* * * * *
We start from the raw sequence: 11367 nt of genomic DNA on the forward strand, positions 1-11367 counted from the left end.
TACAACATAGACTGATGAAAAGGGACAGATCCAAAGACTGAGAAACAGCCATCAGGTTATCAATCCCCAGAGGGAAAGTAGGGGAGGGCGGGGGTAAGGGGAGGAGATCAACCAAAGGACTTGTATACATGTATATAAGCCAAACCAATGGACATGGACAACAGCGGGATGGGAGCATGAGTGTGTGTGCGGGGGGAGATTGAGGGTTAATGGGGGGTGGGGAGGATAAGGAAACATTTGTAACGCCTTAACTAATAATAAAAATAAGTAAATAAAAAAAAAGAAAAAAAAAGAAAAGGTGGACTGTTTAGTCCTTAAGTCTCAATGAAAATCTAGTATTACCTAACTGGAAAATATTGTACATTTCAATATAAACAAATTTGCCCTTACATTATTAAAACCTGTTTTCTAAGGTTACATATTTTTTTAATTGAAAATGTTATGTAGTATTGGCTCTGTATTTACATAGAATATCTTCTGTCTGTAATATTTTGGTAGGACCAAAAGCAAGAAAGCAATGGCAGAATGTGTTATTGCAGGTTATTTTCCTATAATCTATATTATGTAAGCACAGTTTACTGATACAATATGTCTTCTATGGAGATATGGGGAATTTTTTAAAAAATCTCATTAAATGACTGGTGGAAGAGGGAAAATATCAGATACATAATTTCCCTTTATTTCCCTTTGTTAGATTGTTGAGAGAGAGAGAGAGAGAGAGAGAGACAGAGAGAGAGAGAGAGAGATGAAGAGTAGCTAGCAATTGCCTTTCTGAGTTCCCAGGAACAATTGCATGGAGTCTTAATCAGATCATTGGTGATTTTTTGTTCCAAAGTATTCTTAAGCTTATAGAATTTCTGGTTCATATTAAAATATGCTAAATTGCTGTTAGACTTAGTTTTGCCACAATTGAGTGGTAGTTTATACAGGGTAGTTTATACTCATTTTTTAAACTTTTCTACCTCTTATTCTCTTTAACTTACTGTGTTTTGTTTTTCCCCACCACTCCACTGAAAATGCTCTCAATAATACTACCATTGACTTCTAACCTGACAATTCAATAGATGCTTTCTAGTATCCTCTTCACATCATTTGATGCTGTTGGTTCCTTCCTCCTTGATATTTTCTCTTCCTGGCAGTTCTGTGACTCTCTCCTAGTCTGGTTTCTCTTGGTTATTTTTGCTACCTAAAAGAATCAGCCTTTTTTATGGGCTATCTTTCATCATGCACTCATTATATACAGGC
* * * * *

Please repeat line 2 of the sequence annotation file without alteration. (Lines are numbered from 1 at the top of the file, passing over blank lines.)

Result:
TACAACATAGACTGATGAAAAGGGACAGATCCAAAGACTGAGAAACAGCCATCAGGTTATCAATCCCCAGAGGGAAAGTAGGGGAGGGCGGGGGTAAGGGGAGGAGATCAACCAAAGGACTTGTATACATGTATATAAGCCAAACCAATGGACATGGACAACAGCGGGATGGGAGCATGAGTGTGTGTGCGGGGGGAGATTGAGGGTTAATGGGGGGTGGGGAGGATAAGGAAACATTTGTAACGCCTTAACTAATAATAAAAATAAGTAAATAAAAAAAAAGAAAAAAAAAGAAAAGGTGGACTGTTTAGTCCTTAAGTCTCAATGAAAATCTAGTATTACCTAACTGGAAAATATTGTACATTTCAATATAAACAAATTTGCCCTTACATTATTAAAACCTGTTTTCTAAGGTTACATATTTTTTTAATTGAAAATGTTATGTAGTATTGGCTCTGTATTTACATAGAATATCTTCTGTCTGTAATATTTTGGTAGGACCAAAAGCAAGAAAGCAATGGCAGAATGTGTTATTGCAGGTTATTTTCCTATAATCTATATTATGTAAGCACAGTTTACTGATACAATATGTCTTCTATGGAGATATGGGGAATTTTTTAAAAAATCTCATTAAATGACTGGTGGAAGAGGGAAAATATCAGATACATAATTTCCCTTTATTTCCCTTTGTTAGATTGTTGAGAGAGAGAGAGAGAGAGAGAGAGACAGAGAGAGAGAGAGAGAGATGAAGAGTAGCTAGCAATTGCCTTTCTGAGTTCCCAGGAACAATTGCATGGAGTCTTAATCAGATCATTGGTGATTTTTTGTTCCAAAGTATTCTTAAGCTTATAGAATTTCTGGTTCATATTAAAATATGCTAAATTGCTGTTAGACTTAGTTTTGCCACAATTGAGTGGTAGTTTATACAGGGTAGTTTATACTCATTTTTTAAACTTTTCTACCTCTTATTCTCTTTAACTTACTGTGTTTTGTTTTTCCCCACCACTCCACTGAAAATGCTCTCAATAATACTACCATTGACTTCTAACCTGACAATTCAATAGATGCTTTCTAGTATCCTCTTCACATCATTTGATGCTGTTGGTTCCTTCCTCCTTGATATTTTCTCTTCCTGGCAGTTCTGTGACTCTCTCCTAGTCTGGTTTCTCTTGGTTATTTTTGCTACCTAAAAGAATCAGCCTTTTTTATGGGCTATCTTTCATCATGCACTCATTATATACAGGC